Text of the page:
1. Is it really needed?

Are you considering Gamification just because it is an “in” thing or it is really needed for you to assess the candidate? Also, the outcome of a gamified environment should help you (as a recruiter or Hiring Manager) decide whether candidate is the right fit or not.

  1. Is it Feasible?

Since gaming industry in general is barely 7-8 years young in the Indian diaspora, the cost involved in gamifying your process is usually slightly on the higher end of the scale. Start-ups and smaller organizations, may or may not be able to go for Gamification, if the financials don’t allow.

  1. Is it Candidate friendly?

While Gamification may boost an organization’s image, the inability to portray job related skills and irrelevance of the game to the actual job may attract negative reviews. This might also hamper candidate experience and a rational selection process.

Once you do decide to go ahead with Gamification of Recruitment process, remember some of the key points mentioned below:

  1. Keep it simple:

Right from the visuals, to “How to play the Game”, keep the aura and guidelines around this this, as simple as possible. Giving too many rules and making the game sound like a lot of work, kills the fun!

  1. Keep it Engaging:

A player likes to always see where they are standing (Levels) and what rewards are on their way as the game progresses. This means, that a game must display status bars, lives left and other crucial elements in order to keep the candidates engaged.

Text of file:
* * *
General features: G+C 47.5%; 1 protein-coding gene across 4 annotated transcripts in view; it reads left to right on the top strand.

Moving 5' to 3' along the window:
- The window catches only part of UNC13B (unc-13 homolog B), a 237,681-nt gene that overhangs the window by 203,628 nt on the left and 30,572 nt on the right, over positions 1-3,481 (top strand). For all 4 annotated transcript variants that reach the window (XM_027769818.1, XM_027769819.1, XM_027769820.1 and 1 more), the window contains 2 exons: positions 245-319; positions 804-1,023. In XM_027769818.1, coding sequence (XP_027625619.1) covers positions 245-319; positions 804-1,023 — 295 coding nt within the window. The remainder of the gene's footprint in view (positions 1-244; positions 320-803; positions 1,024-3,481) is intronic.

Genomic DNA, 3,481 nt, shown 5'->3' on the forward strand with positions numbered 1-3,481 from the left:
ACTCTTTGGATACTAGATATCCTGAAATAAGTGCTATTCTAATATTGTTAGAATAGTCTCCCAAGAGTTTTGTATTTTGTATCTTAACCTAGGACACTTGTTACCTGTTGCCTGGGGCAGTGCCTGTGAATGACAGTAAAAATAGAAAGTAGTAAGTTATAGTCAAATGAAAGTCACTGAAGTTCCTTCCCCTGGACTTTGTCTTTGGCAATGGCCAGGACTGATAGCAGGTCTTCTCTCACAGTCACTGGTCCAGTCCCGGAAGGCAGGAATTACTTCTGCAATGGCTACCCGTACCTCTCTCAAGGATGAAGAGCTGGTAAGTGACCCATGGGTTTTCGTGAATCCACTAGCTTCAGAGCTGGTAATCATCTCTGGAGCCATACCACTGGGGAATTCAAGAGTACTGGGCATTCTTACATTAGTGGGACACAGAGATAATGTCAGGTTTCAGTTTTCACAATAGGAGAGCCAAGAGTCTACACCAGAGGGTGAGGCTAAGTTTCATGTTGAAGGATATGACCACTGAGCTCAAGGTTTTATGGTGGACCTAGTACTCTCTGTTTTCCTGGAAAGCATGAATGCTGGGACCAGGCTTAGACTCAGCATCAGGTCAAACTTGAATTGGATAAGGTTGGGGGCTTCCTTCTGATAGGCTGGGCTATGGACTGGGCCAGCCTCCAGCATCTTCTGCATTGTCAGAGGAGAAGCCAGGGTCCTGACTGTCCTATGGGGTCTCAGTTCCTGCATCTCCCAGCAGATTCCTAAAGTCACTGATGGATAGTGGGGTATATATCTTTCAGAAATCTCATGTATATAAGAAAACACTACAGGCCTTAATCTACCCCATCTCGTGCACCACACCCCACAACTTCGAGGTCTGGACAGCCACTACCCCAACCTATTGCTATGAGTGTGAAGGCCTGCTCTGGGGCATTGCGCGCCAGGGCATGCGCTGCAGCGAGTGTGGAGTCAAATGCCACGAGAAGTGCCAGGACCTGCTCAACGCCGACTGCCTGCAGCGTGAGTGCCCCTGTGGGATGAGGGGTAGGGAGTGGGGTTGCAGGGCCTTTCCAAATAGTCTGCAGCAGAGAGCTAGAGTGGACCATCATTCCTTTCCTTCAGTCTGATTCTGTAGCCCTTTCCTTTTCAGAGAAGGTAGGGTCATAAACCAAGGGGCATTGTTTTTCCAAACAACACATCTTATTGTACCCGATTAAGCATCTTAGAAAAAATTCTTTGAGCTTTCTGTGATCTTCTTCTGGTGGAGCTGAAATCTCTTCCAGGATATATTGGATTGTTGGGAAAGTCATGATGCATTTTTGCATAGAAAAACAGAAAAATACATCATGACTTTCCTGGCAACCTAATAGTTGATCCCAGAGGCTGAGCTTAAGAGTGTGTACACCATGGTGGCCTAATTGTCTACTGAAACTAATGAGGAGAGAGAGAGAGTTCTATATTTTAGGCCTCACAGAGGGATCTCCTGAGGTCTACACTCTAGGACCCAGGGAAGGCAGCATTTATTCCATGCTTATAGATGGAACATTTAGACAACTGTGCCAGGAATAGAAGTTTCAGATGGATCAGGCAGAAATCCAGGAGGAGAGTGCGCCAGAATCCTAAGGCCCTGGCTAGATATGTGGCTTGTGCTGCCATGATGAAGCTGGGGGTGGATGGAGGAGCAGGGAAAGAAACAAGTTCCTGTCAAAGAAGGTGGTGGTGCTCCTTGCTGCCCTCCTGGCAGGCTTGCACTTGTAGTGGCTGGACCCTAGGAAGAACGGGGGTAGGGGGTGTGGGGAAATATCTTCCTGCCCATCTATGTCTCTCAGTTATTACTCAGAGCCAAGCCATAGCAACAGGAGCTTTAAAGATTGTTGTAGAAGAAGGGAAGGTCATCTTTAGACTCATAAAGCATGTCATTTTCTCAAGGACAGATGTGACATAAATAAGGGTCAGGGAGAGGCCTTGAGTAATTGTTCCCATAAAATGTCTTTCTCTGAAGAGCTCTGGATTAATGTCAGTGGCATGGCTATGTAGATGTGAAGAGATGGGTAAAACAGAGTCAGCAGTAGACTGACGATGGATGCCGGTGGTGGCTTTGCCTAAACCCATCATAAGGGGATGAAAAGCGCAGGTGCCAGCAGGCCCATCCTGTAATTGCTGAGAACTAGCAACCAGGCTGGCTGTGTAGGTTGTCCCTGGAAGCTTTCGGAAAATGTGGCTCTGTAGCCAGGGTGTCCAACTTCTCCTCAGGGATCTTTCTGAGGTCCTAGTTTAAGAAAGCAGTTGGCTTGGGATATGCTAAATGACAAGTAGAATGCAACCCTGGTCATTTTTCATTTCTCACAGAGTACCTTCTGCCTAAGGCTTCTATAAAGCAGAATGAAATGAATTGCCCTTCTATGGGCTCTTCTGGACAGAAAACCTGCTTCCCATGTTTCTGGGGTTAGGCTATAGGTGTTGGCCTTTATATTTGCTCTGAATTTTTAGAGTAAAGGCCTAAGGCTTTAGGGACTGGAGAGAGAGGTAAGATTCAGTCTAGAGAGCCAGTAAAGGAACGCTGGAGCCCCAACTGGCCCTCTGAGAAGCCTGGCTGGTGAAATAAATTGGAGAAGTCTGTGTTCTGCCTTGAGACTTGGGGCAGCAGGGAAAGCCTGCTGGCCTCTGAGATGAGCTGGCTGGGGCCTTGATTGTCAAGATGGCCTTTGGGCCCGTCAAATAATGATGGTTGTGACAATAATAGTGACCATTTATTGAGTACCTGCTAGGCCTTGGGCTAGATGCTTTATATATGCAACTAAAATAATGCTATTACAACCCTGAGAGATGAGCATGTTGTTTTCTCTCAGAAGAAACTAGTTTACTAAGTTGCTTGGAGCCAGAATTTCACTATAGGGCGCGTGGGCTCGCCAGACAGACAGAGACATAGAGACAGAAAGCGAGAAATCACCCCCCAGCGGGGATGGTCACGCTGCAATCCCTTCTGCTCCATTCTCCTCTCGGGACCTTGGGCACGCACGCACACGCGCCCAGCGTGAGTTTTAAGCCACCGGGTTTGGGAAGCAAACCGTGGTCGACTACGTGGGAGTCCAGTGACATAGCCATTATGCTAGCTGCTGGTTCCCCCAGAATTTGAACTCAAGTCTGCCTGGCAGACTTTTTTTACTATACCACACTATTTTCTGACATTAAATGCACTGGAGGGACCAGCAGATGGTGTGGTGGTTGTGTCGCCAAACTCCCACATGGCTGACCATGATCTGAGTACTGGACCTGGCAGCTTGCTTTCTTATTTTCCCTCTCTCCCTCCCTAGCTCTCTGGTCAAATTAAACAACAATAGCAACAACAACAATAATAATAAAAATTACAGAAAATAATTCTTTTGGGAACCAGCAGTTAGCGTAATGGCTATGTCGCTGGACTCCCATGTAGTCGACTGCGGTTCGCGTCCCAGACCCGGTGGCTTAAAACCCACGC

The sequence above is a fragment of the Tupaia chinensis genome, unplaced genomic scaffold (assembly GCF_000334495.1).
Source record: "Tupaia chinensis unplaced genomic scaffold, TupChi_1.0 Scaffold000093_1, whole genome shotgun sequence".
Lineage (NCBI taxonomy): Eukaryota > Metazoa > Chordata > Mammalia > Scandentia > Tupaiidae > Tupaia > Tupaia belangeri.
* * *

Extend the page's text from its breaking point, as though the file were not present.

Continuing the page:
1. Keeping giving Rewards:

Human behaviour improves and increases when they are rewarded. The same psychology goes for the Gamified environment. A candidate’s desired work behaviour must be rewarded with game elements like an extra life, more time (if t is a time bound game), added tools to deliver the tasks easily and others that the makers might deem fit.

  1. Are the results reliable?

While you may have put together the best team, best visuals and game elements, but are the game results reliable? And is it helping you make decisions? Or is it only fun to play, and of no good use when it comes to assessment? These questions must have a satisfactory answer.

While companies are actively exploring the possibility of Gamifying their Recruitment and Selection, there are other organizations who have started using Gamification in the Learning and Development of existing employees.

Star performer of the week/ month, employee to have completed maximum number of courses, top 5 “Learners”, players who aren’t responding etc are monitored via leadership boards, detailed dashboards, virtual awards and constant communication with the employees. New learning courses are released, as new levels.

And this is future of Gamification at large, which helps the HR Professionals monitor and predict behaviour of employees and candidates alike.

Would you like to share any instances of using gamification in recruitments? Please feel free to share with us in the comments.